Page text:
Symposium “Plants in Health and Culture”
Abstract of "Central Asian Ritual and Psychoactive Plants"
David S. Flattery, University of California, Berkeley
In this paper I propose that the identification of *sauma as ephedra implies that the *sauma ceremonies were based on the use of Peganum harmala (harmel), the most abundant intoxicant plant of central Asia.
I argue that the *sauma ceremony was a formalized procedure intended to show the integrity of priests based on their willingness to risk drinking a drug the effects of which could result in exposing deceitful intentions. In the ceremony a priest drank *sauma, to which, without his knowledge, such a drug might have been added. *Sauma designated a role in this ceremony and was not originally a plant name. *Sauma came to designate ephedra because ephedra was the plant most suited to this role, which was not that of a drug but of a constant to which a drug might be added.
The etymological meaning of *sauma refers to the process of extraction by mortar and pestle. That process may have characterized the preparation of the drug plant sometimes extracted with *sauma/ephedra. It is improbable that the process of mortar and pestle extraction could have referred originally to the extraction of ephedrine from ephedra because mortaring is an inefficient way of obtaining ephedrine. Extracts of ephedra so prepared contain sub threshold quantities of ephedra. However, in the presence of harmel alkaloids the action of ephedrine may be intensified as much as four fold and could significantly alter the effects of harmel.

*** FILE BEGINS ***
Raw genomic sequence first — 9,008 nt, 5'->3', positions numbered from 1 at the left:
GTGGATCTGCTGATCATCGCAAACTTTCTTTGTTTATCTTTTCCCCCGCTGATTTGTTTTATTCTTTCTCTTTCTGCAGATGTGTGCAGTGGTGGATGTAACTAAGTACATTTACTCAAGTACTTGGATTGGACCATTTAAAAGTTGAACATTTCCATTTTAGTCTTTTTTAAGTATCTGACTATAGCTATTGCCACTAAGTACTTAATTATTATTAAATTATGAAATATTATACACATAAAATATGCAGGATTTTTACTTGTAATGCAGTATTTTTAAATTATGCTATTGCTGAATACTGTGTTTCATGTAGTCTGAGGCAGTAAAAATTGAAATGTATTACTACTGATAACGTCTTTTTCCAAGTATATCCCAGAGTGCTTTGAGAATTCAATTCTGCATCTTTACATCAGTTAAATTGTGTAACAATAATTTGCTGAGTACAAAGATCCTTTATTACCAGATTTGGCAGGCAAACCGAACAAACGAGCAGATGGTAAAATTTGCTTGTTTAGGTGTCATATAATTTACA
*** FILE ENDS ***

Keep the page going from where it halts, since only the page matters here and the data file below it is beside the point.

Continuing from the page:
The argument that the drug sometimes extracted with *sauma was harmel is based (1) on this intensifying action of harmel alkaloids upon ephedrine; (2) on the suitability of harmel effects for inducing behavior that could expose deceitful intentions; and (3) on the necessity of using mortar and pestle to prepare harmel as a drug. There is, however, little ethnographic evidence of the combination of harmel and ephedra in Iranian folkways and the published pharmacological evidence for their interaction is indirect. A clinical experiment might be designed that could falsify this aspect of the argument.
References to *sauma intoxication in the hymns accompanying the *sauma ceremony were to invoke benign effects should the *sauma contain the intoxicant. They refer to the intoxication of the added plant but are not descriptive of how its intoxication was actually experienced.
Some implications of my arguments are to refute (1) the claims of V. I. Sarianidi to have identified haoma temples in Central Asia; (2) the idea that *sauma was not originally Indo-Iranian but was borrowed from a substrate culture; (3) the theory that the soma plant of the Rigveda was an intoxicant plant, such as Amanita muscaria, that disappeared and was replaced by substitutes or by different ceremonies; and (4) the proposition that ephedra, although it was certainly *sauma and was *sauma by reason of the stimulant properties of the ephedrine it may contain, was consumed as *sauma in order to experience stimulation.